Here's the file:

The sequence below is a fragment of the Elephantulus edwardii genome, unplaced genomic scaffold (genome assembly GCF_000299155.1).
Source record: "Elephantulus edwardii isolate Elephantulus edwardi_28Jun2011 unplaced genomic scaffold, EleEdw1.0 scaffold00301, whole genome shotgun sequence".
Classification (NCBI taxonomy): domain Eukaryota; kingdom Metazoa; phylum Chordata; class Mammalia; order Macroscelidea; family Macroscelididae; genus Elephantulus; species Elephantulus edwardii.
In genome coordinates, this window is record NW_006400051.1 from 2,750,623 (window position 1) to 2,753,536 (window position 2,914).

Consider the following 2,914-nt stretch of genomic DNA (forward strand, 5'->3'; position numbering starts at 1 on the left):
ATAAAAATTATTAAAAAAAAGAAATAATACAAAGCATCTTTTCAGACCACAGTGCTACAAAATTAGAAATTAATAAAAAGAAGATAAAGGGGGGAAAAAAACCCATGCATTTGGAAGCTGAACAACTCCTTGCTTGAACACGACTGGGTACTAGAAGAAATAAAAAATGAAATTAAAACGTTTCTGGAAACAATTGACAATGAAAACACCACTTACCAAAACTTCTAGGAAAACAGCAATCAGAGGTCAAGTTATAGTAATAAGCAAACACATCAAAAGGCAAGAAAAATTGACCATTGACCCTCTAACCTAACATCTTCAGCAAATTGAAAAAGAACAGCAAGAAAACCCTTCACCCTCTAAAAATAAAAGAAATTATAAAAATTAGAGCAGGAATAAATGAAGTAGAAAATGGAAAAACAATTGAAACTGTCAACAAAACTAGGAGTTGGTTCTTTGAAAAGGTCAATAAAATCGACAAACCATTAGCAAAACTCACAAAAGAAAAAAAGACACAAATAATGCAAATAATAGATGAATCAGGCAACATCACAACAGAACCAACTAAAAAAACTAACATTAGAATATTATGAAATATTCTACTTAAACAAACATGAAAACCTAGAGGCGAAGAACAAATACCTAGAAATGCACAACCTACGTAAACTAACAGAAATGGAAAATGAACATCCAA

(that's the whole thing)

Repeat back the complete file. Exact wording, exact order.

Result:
The sequence below is a fragment of the Elephantulus edwardii genome, unplaced genomic scaffold (genome assembly GCF_000299155.1).
Source record: "Elephantulus edwardii isolate Elephantulus edwardi_28Jun2011 unplaced genomic scaffold, EleEdw1.0 scaffold00301, whole genome shotgun sequence".
Classification (NCBI taxonomy): domain Eukaryota; kingdom Metazoa; phylum Chordata; class Mammalia; order Macroscelidea; family Macroscelididae; genus Elephantulus; species Elephantulus edwardii.
In genome coordinates, this window is record NW_006400051.1 from 2,750,623 (window position 1) to 2,753,536 (window position 2,914).

Consider the following 2,914-nt stretch of genomic DNA (forward strand, 5'->3'; position numbering starts at 1 on the left):
ATAAAAATTATTAAAAAAAAGAAATAATACAAAGCATCTTTTCAGACCACAGTGCTACAAAATTAGAAATTAATAAAAAGAAGATAAAGGGGGGAAAAAAACCCATGCATTTGGAAGCTGAACAACTCCTTGCTTGAACACGACTGGGTACTAGAAGAAATAAAAAATGAAATTAAAACGTTTCTGGAAACAATTGACAATGAAAACACCACTTACCAAAACTTCTAGGAAAACAGCAATCAGAGGTCAAGTTATAGTAATAAGCAAACACATCAAAAGGCAAGAAAAATTGACCATTGACCCTCTAACCTAACATCTTCAGCAAATTGAAAAAGAACAGCAAGAAAACCCTTCACCCTCTAAAAATAAAAGAAATTATAAAAATTAGAGCAGGAATAAATGAAGTAGAAAATGGAAAAACAATTGAAACTGTCAACAAAACTAGGAGTTGGTTCTTTGAAAAGGTCAATAAAATCGACAAACCATTAGCAAAACTCACAAAAGAAAAAAAGACACAAATAATGCAAATAATAGATGAATCAGGCAACATCACAACAGAACCAACTAAAAAAACTAACATTAGAATATTATGAAATATTCTACTTAAACAAACATGAAAACCTAGAGGCGAAGAACAAATACCTAGAAATGCACAACCTACGTAAACTAACAGAAATGGAAAATGAACATCCAA